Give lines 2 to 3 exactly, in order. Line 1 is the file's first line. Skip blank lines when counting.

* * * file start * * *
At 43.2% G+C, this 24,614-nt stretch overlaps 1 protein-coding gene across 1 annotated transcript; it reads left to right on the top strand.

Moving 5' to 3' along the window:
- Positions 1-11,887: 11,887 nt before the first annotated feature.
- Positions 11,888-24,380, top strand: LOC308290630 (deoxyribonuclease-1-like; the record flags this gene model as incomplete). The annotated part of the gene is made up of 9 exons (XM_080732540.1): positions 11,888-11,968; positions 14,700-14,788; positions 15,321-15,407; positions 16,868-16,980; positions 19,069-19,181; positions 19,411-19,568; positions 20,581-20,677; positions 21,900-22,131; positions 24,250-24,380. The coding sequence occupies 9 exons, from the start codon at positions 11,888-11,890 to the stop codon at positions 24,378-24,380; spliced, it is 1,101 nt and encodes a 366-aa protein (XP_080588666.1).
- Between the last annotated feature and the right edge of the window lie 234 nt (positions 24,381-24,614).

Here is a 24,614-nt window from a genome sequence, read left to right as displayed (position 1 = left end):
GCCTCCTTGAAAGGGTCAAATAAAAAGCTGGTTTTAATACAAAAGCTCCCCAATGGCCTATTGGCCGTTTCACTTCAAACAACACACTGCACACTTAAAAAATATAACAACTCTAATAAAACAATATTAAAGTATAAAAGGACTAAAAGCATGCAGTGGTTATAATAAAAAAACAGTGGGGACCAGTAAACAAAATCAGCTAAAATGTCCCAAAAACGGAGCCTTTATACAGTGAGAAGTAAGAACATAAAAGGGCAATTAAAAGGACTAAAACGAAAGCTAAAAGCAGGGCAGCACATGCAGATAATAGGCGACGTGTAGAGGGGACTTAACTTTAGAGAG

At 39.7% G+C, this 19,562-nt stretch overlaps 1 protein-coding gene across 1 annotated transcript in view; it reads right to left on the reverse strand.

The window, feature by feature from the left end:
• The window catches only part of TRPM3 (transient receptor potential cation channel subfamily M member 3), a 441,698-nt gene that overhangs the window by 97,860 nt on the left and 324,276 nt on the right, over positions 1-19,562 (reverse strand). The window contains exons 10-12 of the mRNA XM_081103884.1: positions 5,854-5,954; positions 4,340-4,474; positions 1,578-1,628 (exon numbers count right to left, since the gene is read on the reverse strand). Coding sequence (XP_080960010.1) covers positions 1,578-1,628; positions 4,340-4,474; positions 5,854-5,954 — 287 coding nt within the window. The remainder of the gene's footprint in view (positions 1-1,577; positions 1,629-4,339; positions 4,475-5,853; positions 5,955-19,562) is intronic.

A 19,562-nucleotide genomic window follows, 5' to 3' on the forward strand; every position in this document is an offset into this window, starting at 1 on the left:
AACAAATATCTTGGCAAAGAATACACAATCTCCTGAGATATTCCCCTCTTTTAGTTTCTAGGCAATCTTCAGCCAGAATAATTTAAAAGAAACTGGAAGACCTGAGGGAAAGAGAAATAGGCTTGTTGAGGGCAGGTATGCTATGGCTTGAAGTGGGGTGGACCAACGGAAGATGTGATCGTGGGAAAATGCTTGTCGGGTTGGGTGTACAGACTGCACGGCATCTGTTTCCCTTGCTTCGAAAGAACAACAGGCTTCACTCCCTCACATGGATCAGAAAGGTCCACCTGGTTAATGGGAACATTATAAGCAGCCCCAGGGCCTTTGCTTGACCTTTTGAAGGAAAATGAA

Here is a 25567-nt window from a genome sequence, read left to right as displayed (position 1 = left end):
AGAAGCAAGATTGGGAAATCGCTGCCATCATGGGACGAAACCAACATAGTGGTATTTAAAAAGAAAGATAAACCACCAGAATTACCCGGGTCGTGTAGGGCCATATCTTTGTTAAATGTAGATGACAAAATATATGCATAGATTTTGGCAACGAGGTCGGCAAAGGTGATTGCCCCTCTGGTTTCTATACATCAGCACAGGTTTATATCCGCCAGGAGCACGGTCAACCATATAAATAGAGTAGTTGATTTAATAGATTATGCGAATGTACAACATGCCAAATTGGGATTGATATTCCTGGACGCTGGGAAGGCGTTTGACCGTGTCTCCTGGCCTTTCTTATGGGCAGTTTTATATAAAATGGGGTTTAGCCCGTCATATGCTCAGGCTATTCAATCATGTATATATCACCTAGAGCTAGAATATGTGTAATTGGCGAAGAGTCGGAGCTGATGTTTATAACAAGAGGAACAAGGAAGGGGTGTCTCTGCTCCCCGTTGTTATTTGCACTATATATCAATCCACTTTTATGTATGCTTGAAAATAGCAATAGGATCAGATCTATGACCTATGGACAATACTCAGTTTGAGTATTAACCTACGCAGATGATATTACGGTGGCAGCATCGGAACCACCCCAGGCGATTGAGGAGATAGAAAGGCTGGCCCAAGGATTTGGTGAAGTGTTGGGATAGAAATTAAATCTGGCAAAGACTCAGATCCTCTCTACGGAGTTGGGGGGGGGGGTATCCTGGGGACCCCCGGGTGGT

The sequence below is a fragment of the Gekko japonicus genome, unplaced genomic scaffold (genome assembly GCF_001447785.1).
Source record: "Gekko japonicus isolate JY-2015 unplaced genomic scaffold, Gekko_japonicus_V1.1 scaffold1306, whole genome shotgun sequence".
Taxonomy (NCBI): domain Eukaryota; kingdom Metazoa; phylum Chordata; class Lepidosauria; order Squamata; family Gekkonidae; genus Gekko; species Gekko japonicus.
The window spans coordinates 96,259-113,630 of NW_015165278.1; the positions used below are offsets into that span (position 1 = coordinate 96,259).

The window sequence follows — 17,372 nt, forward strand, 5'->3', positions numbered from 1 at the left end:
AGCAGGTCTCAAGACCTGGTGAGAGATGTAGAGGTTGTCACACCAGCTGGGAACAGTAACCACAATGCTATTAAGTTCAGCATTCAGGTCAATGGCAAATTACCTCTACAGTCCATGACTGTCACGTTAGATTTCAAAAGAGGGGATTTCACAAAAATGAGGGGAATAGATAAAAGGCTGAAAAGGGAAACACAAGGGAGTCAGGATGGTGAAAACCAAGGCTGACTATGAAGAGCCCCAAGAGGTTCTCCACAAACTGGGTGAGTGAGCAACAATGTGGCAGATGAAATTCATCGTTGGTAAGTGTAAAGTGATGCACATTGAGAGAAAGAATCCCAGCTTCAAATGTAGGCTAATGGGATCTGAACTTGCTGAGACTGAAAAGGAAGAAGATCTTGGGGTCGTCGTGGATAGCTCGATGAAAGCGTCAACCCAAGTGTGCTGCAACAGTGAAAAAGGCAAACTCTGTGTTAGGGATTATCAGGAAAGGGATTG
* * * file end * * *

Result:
Moving 5' to 3' along the window:
- Positions 1-11,887: 11,887 nt before the first annotated feature.